Nutrition and Sleep

You may not be aware of the connection between what you eat or drink and how you sleep. Research shows that the things you consume can have a big impact on your ability to maintain healthy sleep cycles.1,2 Tart cherries, for example, have been found to contain higher-than-average levels of melatonin compared to other fruits.3 Melatonin is a hormone produced by the body that helps regulate your circadian rhythm—the 24-hour natural clock that regulates your body’s functions—and fosters healthy sleep.4,5 Foods and botanicals with high levels of melatonin may promote better sleep quality.

Walnuts—one of the best food sources of melatonin6—also contain omega-3 fatty acids, which may support mood stability.7,8 Omega-3 fatty acids increase levels of serotonin, a neurotransmitter associated with feelings of well-being and reduced anxiety that is also used by the brain to make melatonin.6,9 Consumption of omega-3 fatty acids has been shown to lead to better sleep and less total sleep disturbance.10

Fatty fish, such as salmon, sardines, and herring, contain both omega-3 fatty acids and vitamin D, which can also impact sleep.11-13 Salmon is an important source of vitamin B6,14 an ingredient your body needs in order to make melatonin.15 Vitamin B6 is also believed to help support brain health as well as to help regulate sleep patterns.16

Leafy greens such as spinach, kale, and Swiss chard pack a healthy dose of calcium,17,18 which helps your brain use tryptophan to make melatonin.19 Tryptophan, an essential amino acid that the body cannot make on its own, is found in foods such as dairy, eggs, meat, and fish.20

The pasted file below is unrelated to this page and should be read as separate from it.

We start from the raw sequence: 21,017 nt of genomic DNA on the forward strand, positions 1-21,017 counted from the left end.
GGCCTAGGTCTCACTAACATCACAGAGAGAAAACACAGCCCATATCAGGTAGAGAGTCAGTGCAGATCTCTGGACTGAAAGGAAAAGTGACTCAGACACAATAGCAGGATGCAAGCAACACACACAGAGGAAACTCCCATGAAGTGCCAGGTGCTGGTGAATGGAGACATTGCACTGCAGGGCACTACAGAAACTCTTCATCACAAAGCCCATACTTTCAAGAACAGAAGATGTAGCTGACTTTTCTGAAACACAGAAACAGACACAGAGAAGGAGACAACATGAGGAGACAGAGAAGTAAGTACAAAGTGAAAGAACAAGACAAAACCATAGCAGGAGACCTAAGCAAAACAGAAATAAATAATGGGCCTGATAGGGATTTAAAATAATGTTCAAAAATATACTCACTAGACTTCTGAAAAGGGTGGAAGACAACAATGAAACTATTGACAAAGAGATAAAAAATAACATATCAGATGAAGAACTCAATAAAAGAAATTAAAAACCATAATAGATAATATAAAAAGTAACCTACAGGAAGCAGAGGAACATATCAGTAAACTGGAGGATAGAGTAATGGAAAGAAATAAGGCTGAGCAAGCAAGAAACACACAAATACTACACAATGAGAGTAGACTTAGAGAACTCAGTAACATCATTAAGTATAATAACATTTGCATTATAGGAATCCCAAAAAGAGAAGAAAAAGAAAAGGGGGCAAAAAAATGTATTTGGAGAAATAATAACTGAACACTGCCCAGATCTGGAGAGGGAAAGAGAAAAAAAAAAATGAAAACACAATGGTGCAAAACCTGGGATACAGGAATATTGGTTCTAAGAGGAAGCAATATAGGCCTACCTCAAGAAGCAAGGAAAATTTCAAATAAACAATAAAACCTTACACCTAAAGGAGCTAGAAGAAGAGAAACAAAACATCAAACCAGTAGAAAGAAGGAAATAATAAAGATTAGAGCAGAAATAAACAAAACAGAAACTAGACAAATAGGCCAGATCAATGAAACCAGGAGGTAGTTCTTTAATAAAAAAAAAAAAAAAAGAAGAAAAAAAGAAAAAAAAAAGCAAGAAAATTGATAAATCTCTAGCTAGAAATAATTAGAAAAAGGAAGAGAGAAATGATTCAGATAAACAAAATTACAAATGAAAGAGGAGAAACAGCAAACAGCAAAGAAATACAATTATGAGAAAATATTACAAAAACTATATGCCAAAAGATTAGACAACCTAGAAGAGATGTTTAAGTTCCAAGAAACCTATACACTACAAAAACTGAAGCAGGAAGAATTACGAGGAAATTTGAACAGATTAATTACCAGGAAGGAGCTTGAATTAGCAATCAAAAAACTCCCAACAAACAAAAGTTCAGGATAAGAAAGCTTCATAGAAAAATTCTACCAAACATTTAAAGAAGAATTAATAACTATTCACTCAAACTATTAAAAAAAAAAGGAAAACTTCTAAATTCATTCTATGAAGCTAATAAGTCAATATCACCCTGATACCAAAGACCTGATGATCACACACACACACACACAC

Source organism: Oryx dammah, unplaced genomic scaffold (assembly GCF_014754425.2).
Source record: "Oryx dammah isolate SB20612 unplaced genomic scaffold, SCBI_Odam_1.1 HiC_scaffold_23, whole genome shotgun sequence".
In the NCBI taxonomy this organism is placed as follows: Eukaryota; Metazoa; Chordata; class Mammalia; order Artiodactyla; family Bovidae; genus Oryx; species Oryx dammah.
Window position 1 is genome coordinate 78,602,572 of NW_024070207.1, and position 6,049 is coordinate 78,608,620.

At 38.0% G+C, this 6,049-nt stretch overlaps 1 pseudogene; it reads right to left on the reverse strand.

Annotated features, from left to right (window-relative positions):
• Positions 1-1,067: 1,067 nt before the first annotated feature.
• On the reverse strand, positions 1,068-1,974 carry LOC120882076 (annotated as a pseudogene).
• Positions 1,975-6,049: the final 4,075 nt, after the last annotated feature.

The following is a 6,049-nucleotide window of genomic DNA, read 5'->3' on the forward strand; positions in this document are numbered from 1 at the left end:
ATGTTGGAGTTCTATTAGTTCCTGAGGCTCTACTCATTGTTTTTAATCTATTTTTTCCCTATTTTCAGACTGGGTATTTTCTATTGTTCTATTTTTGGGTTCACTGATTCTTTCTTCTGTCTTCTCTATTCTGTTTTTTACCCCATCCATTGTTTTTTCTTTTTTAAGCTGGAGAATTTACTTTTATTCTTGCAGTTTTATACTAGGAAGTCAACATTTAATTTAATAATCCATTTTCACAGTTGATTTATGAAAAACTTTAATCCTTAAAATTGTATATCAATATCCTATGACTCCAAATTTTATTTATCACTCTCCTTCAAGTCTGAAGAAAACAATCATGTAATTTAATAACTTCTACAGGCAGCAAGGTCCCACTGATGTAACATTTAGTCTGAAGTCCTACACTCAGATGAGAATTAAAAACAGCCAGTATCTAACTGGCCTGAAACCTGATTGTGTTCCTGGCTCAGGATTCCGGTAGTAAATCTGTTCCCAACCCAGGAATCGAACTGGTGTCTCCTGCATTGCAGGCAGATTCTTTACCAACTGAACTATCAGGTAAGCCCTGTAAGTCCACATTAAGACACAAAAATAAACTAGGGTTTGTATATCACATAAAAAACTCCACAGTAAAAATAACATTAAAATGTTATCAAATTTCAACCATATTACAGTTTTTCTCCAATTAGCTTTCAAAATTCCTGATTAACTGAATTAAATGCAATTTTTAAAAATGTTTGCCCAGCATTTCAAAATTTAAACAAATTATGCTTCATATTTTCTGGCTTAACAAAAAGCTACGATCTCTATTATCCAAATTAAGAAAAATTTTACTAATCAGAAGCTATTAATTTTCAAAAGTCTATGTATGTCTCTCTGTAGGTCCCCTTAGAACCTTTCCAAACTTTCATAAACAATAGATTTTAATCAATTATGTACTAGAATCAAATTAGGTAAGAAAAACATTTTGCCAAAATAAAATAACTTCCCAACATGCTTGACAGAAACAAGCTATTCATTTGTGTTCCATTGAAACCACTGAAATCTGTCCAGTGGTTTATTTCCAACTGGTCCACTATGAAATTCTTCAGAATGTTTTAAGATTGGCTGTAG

In addition to these foods, a number of botanical ingredients such as passionflower and lemon balm are thought to promote better sleep.

Get a Good Night’s Sleep, Naturally

Unisom Simple Slumbers®, a 100% drug-free, non-habit forming, proprietary blend, features a unique combination of melatonin, vitamin B6, passionflower, and lemon balm, that is designed to improve your sleep naturally when taken before bed. Simple Slumbers™ helps you fall asleep fast, wake up less during the night, and wake up refreshed in the morning.

Passionflower extracts are thought to promote sleepiness by helping you stay calm and relaxed21,22 and may offer other health benefits as well. Passionflower is rich in flavonoid antioxidants.23 Lemon balm, a perennial herb in the mint family, has long been used in traditional medicines and is thought to reduce levels of stress and anxiety as well as provide relief from sleeplessness.24 Together, passionflower and lemon balm are believed to soothe and calm the mind, making it easier to fall asleep.

For better sleep, pack your diet with healthy foods, and if needed, consider a dietary supplement such as Unisom Simple Slumbers®. In addition, cutting back on caffeine and alcohol, which can keep you awake, may help you get enough quality sleep.

Professional References

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2. St-Onge M-P, Mikic A, Pietrolungo CE. Effects of diet on sleep quality. Adv Nutr. 2016;7(5):938-49.

3. Howatson G, Bell PG, Tallent J, Middleton B, McHugh MP, Ellis MP. Effect of tart cherry juice (Prunus cerasus) on melatonin levels and enhanced sleep quality. Eur J Nutr. 2012;51(8):909-916.